Clare Nuttall in Almaty -
The Kyrgyz government has revoked 46 gold mining licences, as it continues a bid to clean up the mining industry and improve the country's corrupt image among international investors. However, not everyone is convinced.
Fines amounting to KGS242m ($5.2m) were collected in connection to undeveloped deposits and returned to the national budget, Prime Minister Omurbek Babanov said April 24 at a meeting of the Birimdik ruling coalition, according to local newswire 24.kg.
The cancellations were part of the government's efforts to clean up procedures for issuing mining licences. None of the licences revoked are for Kyrgyzstan's major mining operations. Kyrgyzstan's largest gold deposits are at the Kumtor and Jerooy mines.
After former President Kurmanbek Bakiyev was toppled in the April 2010 revolution, the interim government announced it was planning to clean up corruption within government agencies. Bakiyev came to power in the previous revolution of March 2005, promising to do away with the corruption and nepotism rife under his predecessor Askar Akayev. However, after a brief period of reforms, Kyrgyzstan became increasingly authoritarian and corrupt during his five-year rule.
The Kyrgyz State Geology and Mineral Resources Agency, which was responsible for issuing licences, was said to be one of the most corrupt agencies under the Bakiyev government. It was common during this time for licences to be issued to businesspeople with no connection to the mining industry, who would hold onto them in the hope of selling them on for a profit to a foreign investor. As a result, many potentially lucrative deposits remain undeveloped.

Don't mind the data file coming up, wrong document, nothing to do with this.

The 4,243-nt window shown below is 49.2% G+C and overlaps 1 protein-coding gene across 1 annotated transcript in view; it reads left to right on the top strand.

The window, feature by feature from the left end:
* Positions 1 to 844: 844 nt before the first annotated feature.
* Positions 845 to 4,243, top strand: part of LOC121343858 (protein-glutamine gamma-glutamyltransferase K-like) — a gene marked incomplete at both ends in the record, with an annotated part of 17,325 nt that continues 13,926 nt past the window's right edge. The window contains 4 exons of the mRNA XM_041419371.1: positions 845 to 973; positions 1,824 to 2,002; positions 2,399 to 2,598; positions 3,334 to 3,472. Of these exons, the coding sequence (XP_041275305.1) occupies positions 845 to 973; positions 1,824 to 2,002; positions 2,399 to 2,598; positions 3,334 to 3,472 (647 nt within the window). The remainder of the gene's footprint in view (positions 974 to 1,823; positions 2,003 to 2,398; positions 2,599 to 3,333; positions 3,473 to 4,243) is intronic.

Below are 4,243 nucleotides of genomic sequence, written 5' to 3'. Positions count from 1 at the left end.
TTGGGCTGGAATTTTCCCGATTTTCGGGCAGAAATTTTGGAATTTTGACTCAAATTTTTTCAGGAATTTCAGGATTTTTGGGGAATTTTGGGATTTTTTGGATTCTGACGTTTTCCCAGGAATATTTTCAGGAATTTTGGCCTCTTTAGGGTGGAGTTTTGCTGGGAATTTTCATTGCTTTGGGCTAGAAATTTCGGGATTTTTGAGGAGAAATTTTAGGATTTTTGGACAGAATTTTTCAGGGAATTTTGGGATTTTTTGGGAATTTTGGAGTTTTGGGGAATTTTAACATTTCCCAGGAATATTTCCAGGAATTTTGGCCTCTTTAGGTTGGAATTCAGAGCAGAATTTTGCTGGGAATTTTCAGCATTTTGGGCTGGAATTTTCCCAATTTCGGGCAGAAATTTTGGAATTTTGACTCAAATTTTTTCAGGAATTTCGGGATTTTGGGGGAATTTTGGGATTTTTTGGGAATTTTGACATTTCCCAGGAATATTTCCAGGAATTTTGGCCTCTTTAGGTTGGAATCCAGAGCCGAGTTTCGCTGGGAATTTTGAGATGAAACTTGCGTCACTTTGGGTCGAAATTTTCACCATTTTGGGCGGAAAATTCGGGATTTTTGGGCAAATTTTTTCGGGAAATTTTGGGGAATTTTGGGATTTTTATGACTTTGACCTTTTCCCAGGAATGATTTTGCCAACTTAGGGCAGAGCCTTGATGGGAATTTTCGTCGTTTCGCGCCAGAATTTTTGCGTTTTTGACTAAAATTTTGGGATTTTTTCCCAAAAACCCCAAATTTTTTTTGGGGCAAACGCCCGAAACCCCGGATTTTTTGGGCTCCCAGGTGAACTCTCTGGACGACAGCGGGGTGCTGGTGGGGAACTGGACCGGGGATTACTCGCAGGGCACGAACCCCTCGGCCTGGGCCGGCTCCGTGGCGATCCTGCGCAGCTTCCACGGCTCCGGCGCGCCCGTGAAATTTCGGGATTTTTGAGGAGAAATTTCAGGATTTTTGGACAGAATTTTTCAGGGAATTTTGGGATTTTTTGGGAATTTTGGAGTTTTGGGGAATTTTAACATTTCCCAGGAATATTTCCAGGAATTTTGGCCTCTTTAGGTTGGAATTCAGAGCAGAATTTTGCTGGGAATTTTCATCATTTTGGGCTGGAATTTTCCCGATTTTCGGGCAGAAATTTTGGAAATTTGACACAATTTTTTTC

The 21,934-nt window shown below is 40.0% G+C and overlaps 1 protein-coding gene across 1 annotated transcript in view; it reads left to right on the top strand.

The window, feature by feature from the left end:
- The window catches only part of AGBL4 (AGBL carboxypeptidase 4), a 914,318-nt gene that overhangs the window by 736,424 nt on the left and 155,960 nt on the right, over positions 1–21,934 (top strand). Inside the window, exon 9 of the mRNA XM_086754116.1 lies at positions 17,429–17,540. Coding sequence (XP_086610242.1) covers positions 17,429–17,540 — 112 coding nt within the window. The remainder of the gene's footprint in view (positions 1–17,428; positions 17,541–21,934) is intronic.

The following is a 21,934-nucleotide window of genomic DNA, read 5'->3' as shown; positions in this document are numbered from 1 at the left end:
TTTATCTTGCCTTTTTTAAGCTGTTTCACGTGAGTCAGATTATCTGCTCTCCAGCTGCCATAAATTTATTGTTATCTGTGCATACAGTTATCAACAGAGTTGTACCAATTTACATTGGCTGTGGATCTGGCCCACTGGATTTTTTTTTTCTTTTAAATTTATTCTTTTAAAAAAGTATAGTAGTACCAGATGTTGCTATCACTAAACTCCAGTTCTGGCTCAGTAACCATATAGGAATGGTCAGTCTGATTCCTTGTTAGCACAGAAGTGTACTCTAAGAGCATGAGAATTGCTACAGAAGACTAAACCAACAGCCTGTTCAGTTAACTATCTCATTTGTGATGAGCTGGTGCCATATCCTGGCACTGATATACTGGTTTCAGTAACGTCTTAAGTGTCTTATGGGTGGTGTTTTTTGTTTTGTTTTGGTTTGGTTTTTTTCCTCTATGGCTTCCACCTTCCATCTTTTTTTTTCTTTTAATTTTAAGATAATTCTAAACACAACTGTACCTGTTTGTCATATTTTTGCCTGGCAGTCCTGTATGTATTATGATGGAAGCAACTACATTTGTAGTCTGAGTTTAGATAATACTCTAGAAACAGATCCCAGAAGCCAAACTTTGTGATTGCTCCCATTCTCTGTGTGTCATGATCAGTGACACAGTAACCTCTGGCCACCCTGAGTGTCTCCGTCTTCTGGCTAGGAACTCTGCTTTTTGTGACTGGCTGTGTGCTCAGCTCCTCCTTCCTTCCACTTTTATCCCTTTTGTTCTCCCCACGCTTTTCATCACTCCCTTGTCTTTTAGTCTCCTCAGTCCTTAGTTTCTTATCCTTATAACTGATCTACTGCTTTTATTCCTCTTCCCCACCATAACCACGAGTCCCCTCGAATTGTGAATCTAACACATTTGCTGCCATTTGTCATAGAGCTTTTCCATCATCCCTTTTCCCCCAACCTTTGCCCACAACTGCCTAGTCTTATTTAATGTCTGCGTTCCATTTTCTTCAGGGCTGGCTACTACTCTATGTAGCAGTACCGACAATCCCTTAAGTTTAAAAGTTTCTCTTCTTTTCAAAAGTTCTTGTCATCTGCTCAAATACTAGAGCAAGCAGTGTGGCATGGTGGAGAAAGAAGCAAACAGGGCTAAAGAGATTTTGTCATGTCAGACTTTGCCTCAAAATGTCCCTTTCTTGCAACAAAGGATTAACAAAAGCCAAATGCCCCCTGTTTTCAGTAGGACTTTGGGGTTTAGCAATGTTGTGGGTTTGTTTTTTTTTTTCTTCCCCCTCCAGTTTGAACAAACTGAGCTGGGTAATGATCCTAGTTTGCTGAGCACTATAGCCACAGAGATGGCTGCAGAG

After coming to power in April 2010, Rosa Otunbayeva's interim government launched a moratorium on issuing new licences or renewing existing licences, which at the time prevented the handful of international investors developing deposits within Kyrgyzstan from going ahead with planned investments.
In fact, hand in hand with concerns over the country's political instability, the moratorium on issuing licences brought many projects to a halt. In November 2010, Dzheruialtyn - controlled by Kazakhstan's Visor - had its licence for the Jerooy gold deposit annulled. It is yet to be reallocated.
However, the situation has eased, and new licences are gradually being issued once more. Still, while many businesspeople in Kyrgyzstan believed the interim government's intentions towards the industry to be good, if dangerously heavy-handed, there have been complaints that licencing decisions are still politically motivated.
To that end, the government, seeking to encourage foreign investment and accelerate development of the country's mineral resources, now plans to reform the process. Economy and Antitrust Policy Minister Temir Sariev announced on March 13 that in future licences will be issued transparently, with a competitive tender process to be used for large deposits and either auctions or the right of first application to be used for smaller deposits.
Bishkek has also drawn up new mining legislation, which is currently being considered by parliament. The package of laws is intended to create clearer conditions for foreign investors, reduce bureaucracy and introduce an effective mechanism to revoke licences issued to companies who fail to develop their deposits.
However, there is already widespread criticism of the draft legislation, with the Kyrgyz Mining Association claiming that it does not prevent government and local officials from making arbitrary decision, according to reports in the Kyrgyz press.
Kyrgyzstan, which was ranked 164th out of 178 countries on Transparency International's Corruption Perceptions Index, has been making efforts to improve the situation. In addition to the plans for mining, Babanov's government has scrapped the Financial Police, which was notorious for corruption, replacing it with the new State Service for Combating Economic Crimes. Applicants for posts at the new agency have to take qualifying exams, which have been broadcast live on Kyrgyz television to show viewers that the test is impartial.
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